My Turn: Landing My Dream Job

My Turn: Landing My Dream Job

Thank you, Toastmasters!

By Timothy J. Matson


A year ago my father asked me to speak about my job as a U.S. Air Force pilot at his Rotary club. I accepted, and – because I wanted to do a good job for my dad – I joined Toastmasters.

That speech went very well, but little did I know that my first year with Toastmasters would also help me land my dream job. I’m retiring from a 20-year career with the Air Force this summer. For the first time in my adult life, I had to compete for a job in the civilian market. I researched a number of airlines and decided to apply for a pilot position with the Denver-based Frontier Airlines. The airline called me for an interview on March 5. It was an all-day affair, consisting of three parts: a traditional panel interview, a scenario-based interview assessing the candidate’s leadership and decision-making skills, and a group interview where we had to give a five-to-seven minute speech.

My Toastmasters experience helped me in two ways during that challenge. First, we had a tremendous amount of time during the day to mingle. Even though we weren’t always formally interviewed, people from Frontier were with us. Because the airline prides itself on its customer service and “going the extra mile” for its customers, I knew they wanted outgoing people who could comfortably interact with customers. In November of 2006, the Toastmaster magazine published a great article by Katherine Meeks on the art of mingling. When I first read it, I thought, Wow, this is some good stuff! On my flight from Washington D.C. to Denver, I re-read the article and applied some of its suggestions. I really enjoyed mingling and getting to know my fellow job candidates and the interviewers, and I think that worked to my benefit.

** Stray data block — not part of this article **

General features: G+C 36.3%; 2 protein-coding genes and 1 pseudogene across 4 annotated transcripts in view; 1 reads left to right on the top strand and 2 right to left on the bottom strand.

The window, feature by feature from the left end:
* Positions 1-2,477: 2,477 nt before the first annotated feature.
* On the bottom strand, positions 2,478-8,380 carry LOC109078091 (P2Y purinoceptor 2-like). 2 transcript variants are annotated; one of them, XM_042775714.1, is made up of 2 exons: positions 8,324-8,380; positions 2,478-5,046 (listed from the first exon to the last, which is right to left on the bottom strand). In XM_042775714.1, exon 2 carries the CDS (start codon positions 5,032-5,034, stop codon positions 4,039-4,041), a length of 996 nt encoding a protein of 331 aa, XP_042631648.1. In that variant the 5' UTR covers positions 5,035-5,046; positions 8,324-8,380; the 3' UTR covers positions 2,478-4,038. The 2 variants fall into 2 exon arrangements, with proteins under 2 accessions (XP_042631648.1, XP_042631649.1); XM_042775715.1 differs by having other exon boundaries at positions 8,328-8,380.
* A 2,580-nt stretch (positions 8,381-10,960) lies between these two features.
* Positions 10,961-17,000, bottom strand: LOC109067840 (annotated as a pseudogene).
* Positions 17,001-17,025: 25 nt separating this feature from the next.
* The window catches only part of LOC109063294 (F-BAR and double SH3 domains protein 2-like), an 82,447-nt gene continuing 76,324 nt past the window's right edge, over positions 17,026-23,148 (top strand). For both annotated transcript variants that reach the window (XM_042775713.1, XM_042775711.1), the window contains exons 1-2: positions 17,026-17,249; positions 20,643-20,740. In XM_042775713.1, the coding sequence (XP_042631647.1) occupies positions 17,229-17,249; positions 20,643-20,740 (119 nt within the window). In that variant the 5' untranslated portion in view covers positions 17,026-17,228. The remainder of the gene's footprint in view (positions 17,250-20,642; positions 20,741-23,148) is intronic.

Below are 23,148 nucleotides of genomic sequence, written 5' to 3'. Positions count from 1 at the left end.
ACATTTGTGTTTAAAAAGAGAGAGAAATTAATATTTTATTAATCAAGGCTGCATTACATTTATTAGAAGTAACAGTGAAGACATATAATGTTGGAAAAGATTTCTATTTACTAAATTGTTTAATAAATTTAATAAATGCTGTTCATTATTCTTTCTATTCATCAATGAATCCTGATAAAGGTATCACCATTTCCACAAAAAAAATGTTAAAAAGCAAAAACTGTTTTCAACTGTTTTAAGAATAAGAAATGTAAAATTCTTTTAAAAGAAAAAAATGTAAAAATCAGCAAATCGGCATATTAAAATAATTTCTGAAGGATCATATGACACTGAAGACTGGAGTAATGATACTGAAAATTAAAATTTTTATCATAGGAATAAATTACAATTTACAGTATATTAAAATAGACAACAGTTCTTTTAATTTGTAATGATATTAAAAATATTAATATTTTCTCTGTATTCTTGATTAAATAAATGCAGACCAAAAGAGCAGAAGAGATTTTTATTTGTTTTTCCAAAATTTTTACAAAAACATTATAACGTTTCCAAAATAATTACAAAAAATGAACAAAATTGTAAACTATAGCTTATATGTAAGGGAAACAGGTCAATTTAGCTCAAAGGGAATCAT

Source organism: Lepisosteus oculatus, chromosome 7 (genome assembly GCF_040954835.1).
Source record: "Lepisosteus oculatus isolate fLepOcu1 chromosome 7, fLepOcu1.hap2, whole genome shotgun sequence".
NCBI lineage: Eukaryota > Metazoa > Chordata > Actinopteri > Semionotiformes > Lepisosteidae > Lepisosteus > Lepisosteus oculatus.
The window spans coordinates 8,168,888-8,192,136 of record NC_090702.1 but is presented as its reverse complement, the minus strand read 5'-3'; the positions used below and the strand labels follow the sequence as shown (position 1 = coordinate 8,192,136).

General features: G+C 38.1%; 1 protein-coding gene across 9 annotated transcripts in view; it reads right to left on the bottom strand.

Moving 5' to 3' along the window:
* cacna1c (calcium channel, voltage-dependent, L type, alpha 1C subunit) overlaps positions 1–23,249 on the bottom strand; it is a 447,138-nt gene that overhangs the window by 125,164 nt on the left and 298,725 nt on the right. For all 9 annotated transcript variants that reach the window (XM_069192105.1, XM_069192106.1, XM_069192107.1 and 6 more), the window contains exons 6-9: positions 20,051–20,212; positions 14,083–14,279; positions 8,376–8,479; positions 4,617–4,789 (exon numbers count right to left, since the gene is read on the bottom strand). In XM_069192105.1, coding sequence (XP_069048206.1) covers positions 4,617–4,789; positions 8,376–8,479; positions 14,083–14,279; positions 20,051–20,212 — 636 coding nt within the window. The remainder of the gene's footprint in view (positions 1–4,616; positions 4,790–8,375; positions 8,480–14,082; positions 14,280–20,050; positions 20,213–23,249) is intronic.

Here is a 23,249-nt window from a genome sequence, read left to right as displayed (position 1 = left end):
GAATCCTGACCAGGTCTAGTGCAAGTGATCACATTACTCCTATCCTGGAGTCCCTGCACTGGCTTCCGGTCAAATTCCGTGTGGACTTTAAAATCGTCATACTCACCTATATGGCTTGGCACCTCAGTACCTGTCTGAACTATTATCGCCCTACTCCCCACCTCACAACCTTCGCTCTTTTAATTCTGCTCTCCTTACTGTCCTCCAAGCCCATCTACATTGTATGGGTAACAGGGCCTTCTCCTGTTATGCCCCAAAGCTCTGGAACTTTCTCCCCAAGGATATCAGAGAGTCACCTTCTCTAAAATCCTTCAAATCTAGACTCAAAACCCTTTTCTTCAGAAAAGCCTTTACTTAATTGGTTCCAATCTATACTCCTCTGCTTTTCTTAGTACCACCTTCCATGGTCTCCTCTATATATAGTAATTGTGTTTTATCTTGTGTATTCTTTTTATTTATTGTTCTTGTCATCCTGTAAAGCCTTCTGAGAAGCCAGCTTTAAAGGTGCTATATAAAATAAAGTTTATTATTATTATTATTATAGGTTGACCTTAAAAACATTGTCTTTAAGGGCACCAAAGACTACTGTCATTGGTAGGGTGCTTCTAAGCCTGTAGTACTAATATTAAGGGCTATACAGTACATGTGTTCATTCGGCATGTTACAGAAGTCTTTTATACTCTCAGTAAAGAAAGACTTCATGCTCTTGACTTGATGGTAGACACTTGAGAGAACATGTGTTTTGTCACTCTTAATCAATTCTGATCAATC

The group interview is where my Toastmasters training really paid huge dividends! In the morning of the interview, we were given two questions to think about so that at the end of the day we could stand up in front of the all the interviewees and interviewers and answer them. The first was, “If you could have lunch with three people, living or dead, who would you choose and why?” The second was, “Why do you want to fly for Frontier?”

Before I joined Toastmasters, I would have dreaded this – public speaking with very little preparation in an already tense situation. However, this time I really looked forward to it! My Table Topics experience and newly earned Competent Communicator award prepared me. Combine that with the fact that I had taught history for three years at the Air Force Academy and had thoroughly researched Frontier Airlines. Answering their questions was easy!

When the group interview began, I enthusiastically volunteered to go first. In response to the first question, I picked George Washington, Margaret Thatcher and General Jimmy Doolittle. I made and held good eye contact throughout the room. I purposely injected dramatic pauses into my presentation. I used hand motions to emphasize my points. I was very conscious not to use filler words, thanks to all of the Ah counters at our meetings. I couldn’t help but smile because I was having a great time! This was really my favorite part of the day; it was a great opportunity for me to wrap up what I thought had been a strong interview.

Two days after I returned to my home in Washington D.C., I received an e-mail from Frontier informing me of my selection. Needless to say, my family and I were thrilled! When I joined Toastmasters I never thought it would help me land a dream job, but I am convinced that what I have learned in the meetings played a large role in the success of my interview. Thank you, Toastmasters! 


Timothy J. Matson, is a member of SAMFOX Toastmasters Club at Andrews Air Force Base in Camp Springs, Maryland.

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